• Outcome: Motion granted in part and denied in part. Most significant here, while there is no “procurement” civil liability under the Federal Wiretap Act for third parties who direct violations of the act, the D.C. wiretap act does permit private enforcement of procurement liability.
    4. Practice Pointers

      • D.C. is a “one party consent” jurisdiction.
      • In situations where the Wiretap Act is applicable, a victim may also have a private right of action to seek civil damages.
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  4. Stalking — D.C. Code § 22-3133

    1. Introduction

      In most cases, victims will have a strong argument that publishers of nonconsensual intimate images or videos have violated the D.C. stalking statute.

    2. Text of Statute(s)

      § 22-3131. Legislative intent.

      (a) The Council finds that stalking is a serious problem in this city and nationwide. Stalking involves severe intrusions on the victim's personal privacy and autonomy. It is a crime that can have a long-lasting impact on the victim's quality of life, and creates risks to the security and safety of the victim and others, even in the absence of express threats of physical harm. Stalking conduct often becomes increasingly violent over time. The Council recognizes the dangerous nature of stalking as well as the strong connections between stalking and domestic violence and between stalking and sexual assault. Therefore, the Council enacts this law to encourage effective intervention by the criminal justice system before stalking escalates into behavior that has even more serious or lethal consequences.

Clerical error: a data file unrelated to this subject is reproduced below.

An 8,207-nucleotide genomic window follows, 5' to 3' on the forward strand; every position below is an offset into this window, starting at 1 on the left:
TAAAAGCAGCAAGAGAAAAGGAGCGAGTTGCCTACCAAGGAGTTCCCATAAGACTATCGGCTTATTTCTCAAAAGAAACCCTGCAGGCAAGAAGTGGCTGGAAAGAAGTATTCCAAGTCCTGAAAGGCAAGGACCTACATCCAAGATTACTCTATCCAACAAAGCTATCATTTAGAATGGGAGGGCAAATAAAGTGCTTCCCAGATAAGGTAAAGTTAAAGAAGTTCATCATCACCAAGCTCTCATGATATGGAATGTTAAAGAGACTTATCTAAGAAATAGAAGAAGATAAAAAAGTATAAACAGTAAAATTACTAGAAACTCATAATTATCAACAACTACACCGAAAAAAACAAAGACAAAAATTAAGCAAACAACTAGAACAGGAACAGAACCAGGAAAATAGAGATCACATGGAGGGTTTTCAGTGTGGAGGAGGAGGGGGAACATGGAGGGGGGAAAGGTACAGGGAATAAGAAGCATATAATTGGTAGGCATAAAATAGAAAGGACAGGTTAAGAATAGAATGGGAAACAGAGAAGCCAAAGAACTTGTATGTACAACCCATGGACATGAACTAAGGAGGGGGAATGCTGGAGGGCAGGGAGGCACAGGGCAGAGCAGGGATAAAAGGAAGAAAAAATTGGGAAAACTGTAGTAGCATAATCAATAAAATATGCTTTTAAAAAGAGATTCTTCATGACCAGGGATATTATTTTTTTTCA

(b) The Council enacts this stalking statute to permit the criminal justice system to hold stalkers accountable for a wide range of acts, communications, and conduct. The Council recognizes that stalking includes a pattern of following or monitoring the victim, or committing violent or intimidating acts against the victim, regardless of the means.

      § 22-3132. Definitions

      For the purposes of this chapter, the term:

      (1) “Any device” means electronic, mechanical, digital or any other equipment, including: a camera, spycam, computer, spyware, microphone, audio or video recorder, global positioning system, electronic monitoring system, listening device, night-vision goggles, binoculars, telescope, or spyglass.

      (2) “Any means” includes the use of a telephone, mail, delivery service, e-mail, website, or other method of communication or any device.

      (3) “Communicating” means using oral or written language, photographs, pictures, signs, symbols, gestures, or other acts or objects that are intended to convey a message.